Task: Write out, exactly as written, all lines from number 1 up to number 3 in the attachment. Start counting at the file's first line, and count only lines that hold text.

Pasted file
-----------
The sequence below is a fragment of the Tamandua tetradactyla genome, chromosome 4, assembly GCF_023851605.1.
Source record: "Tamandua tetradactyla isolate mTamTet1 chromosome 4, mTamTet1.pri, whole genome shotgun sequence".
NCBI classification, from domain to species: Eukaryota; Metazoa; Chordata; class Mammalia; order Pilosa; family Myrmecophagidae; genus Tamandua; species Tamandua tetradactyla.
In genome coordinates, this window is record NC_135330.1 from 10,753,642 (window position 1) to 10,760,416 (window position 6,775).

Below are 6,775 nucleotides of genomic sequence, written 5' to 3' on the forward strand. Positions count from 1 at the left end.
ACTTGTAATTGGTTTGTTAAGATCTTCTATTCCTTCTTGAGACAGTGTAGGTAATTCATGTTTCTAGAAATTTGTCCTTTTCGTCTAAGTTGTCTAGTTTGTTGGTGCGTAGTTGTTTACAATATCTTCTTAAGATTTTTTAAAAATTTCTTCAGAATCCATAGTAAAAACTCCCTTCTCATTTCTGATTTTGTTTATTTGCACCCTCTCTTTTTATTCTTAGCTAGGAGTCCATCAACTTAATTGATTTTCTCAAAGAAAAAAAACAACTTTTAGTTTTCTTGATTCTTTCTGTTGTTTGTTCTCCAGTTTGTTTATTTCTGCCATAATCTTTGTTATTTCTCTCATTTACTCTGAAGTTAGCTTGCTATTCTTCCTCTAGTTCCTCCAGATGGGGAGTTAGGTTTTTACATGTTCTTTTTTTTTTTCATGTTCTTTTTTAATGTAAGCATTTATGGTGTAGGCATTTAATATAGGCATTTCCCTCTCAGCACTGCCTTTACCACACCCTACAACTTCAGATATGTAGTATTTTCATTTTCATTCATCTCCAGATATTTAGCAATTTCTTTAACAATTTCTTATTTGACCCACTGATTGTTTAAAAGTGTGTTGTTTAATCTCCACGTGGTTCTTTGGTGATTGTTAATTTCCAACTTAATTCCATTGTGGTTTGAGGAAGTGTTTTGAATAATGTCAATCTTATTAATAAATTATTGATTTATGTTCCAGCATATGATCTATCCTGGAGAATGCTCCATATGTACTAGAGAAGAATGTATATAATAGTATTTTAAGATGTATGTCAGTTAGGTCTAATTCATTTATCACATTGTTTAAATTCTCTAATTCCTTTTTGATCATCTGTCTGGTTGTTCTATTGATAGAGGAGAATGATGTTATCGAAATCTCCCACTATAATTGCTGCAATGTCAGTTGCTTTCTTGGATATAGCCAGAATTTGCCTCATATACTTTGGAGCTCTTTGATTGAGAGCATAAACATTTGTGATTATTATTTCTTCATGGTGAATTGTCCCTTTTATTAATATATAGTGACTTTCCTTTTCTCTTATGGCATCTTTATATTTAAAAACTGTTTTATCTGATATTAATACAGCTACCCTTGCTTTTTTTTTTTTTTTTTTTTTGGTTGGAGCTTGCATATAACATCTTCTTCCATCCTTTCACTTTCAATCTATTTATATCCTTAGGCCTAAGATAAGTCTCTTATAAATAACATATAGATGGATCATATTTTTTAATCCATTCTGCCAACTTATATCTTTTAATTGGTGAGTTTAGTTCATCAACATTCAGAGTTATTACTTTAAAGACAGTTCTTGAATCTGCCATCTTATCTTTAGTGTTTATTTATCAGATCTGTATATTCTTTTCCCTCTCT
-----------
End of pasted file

The sequence below is a fragment of the Tamandua tetradactyla genome, chromosome 4, assembly GCF_023851605.1.
Source record: "Tamandua tetradactyla isolate mTamTet1 chromosome 4, mTamTet1.pri, whole genome shotgun sequence".
NCBI classification, from domain to species: Eukaryota; Metazoa; Chordata; class Mammalia; order Pilosa; family Myrmecophagidae; genus Tamandua; species Tamandua tetradactyla.